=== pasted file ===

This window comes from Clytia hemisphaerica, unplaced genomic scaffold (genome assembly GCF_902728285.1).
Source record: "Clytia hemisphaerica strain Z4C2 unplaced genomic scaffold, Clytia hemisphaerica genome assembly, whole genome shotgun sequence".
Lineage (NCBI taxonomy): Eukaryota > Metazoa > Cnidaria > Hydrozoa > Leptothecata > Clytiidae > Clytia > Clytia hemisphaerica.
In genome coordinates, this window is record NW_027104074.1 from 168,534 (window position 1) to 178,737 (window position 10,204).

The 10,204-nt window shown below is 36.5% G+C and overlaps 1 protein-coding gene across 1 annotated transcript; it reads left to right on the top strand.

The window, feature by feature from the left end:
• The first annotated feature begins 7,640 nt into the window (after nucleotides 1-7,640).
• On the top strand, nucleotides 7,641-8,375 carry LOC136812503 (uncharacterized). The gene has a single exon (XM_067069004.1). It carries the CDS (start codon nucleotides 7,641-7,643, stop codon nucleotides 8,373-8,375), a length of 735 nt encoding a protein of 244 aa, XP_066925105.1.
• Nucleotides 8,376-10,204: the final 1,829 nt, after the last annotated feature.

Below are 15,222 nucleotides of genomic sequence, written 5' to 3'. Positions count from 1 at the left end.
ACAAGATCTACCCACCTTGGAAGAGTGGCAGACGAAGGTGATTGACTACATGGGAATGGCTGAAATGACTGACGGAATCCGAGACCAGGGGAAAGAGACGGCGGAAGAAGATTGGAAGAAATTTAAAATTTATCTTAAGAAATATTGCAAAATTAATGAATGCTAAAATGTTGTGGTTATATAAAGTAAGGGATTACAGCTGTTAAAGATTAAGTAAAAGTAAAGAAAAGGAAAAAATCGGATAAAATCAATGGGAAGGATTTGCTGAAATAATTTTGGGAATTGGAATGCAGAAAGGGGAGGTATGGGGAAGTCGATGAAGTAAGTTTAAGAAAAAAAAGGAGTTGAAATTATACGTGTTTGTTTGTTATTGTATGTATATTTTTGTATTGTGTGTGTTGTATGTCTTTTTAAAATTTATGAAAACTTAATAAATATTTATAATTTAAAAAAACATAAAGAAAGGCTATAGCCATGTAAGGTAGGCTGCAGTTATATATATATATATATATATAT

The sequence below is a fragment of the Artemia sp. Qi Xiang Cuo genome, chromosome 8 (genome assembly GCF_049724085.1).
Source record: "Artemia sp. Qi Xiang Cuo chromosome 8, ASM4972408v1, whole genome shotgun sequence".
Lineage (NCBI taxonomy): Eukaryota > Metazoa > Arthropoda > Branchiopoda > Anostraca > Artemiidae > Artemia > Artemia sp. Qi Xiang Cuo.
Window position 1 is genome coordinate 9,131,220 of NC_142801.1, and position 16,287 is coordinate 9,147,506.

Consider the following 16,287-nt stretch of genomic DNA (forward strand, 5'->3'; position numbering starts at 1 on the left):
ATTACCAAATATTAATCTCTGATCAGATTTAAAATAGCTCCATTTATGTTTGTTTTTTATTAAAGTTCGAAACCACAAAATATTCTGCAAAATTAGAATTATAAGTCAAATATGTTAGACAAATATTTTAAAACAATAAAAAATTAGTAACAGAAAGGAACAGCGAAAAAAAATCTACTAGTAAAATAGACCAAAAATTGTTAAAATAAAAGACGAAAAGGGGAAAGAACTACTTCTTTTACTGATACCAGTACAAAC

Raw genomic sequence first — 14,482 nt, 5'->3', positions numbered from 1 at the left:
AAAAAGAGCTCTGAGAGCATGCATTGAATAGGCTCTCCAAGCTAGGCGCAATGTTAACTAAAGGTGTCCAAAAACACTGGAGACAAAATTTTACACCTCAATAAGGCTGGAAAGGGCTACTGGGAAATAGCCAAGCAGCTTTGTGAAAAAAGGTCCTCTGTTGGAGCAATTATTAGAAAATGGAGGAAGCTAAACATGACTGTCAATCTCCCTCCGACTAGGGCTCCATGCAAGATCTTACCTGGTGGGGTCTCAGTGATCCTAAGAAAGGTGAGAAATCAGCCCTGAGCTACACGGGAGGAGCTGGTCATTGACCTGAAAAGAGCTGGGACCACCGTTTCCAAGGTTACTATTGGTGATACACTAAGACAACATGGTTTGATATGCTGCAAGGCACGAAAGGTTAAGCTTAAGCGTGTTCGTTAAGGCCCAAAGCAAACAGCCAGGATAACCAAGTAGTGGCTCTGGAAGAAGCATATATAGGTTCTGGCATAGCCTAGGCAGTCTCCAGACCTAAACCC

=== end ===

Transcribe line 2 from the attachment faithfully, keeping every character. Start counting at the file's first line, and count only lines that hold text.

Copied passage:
Source record: "Clytia hemisphaerica strain Z4C2 unplaced genomic scaffold, Clytia hemisphaerica genome assembly, whole genome shotgun sequence".